Summer Mixtape, Track 10: 'Doo Wop (That Thing)' - Lauryn Hill
You remember L-Boogie, right? The Fugees centerpiece who became a solo star with the 1998 release of "The Miseducation of Lauryn Hill" album ... and then basically stopped making music, save for that raggedy MTV Unplugged session, a few appearances with the Fugees and a random track here (the "Surf's Up" soundtrack) and there (that "Passion of the Christ" compilation)?
Back before she rebelled against the music business and went subterranean, Hill was pretty incredible - one of those rare commercial and critical juggernauts who seemingly could do no wrong. She moved units. She won awards. And she inspired a critical droolfest, even finishing second - behind Lucinda Williams and "Car Wheels on a Gravel Road" - in the Pazz and Jop Critics Poll published in early 1999. (I had Hill as the clear No. 1 on my ballot.)
Quite a few of her songs could work on a summer mixtape, from her "Miseducation" cover of "Can't Take My Eyes Off of You" and "The Sweetest Thing" (off the "Love Jones" soundtrack) to Hill's "duet" with the ghost of her baby granddaddy, Bob Marley, on "Turn Your Lights Down Low" (off the Marley remix album, "Chant Down Babylon").
But the pick here has to be "Doo Wop (That Thing)," Hill's biggest solo single.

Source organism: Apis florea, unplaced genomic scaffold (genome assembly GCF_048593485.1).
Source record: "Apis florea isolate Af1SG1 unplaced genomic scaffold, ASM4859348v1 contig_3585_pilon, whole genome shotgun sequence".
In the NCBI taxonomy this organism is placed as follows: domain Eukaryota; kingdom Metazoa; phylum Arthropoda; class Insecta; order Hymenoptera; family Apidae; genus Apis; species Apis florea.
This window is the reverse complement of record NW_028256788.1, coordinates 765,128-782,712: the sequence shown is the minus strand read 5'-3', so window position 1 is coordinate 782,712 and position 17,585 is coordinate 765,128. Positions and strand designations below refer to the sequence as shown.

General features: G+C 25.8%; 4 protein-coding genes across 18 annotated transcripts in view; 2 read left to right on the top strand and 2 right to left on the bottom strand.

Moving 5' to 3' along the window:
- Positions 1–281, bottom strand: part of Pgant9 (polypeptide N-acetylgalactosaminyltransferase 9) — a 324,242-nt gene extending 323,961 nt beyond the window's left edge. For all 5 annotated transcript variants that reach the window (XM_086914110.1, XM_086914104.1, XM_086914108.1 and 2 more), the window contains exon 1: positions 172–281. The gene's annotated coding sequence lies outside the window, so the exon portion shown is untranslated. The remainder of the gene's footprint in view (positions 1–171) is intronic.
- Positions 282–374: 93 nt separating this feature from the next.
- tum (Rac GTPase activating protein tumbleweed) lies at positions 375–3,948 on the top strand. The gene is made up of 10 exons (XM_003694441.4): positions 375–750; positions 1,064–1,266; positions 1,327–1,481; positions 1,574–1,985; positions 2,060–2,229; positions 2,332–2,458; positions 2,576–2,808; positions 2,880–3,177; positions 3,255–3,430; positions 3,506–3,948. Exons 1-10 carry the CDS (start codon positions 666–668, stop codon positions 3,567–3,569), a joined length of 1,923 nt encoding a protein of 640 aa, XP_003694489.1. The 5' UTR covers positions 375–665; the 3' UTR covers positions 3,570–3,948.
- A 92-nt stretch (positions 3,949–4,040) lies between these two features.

The track, which topped the Billboard Hot 100 and earned Hill a couple of Grammys, pulls off a neat trick: It's a feisty, finger-pointing message song that sounds absolutely great at a backyard barbecue or coming out of a boombox at the beach, what with its lithe melody, booming hip-hop beat and a tinkling piano line that you keep hearing long after the song is done.
The interwoven vocals are great, too - some of them rapped, some of them sung, usually by Hill, but also by other voices, including a man's.
It all adds up to something musically entrancing, though if you snap out of it just long enough to pay attention to the lyrics, you'll hear Hill admonishing women to stop selling their souls and giving up "that thing," and you'll also hear her excoriating men who act like irresponsible, self-centered hooligans.
The message is strong and serious, yet the music sounds sweet and almost carefree - making it a summer song with a conscience.
By J. Freedom du Lac |
July 14, 2008; 9:54 AM ET
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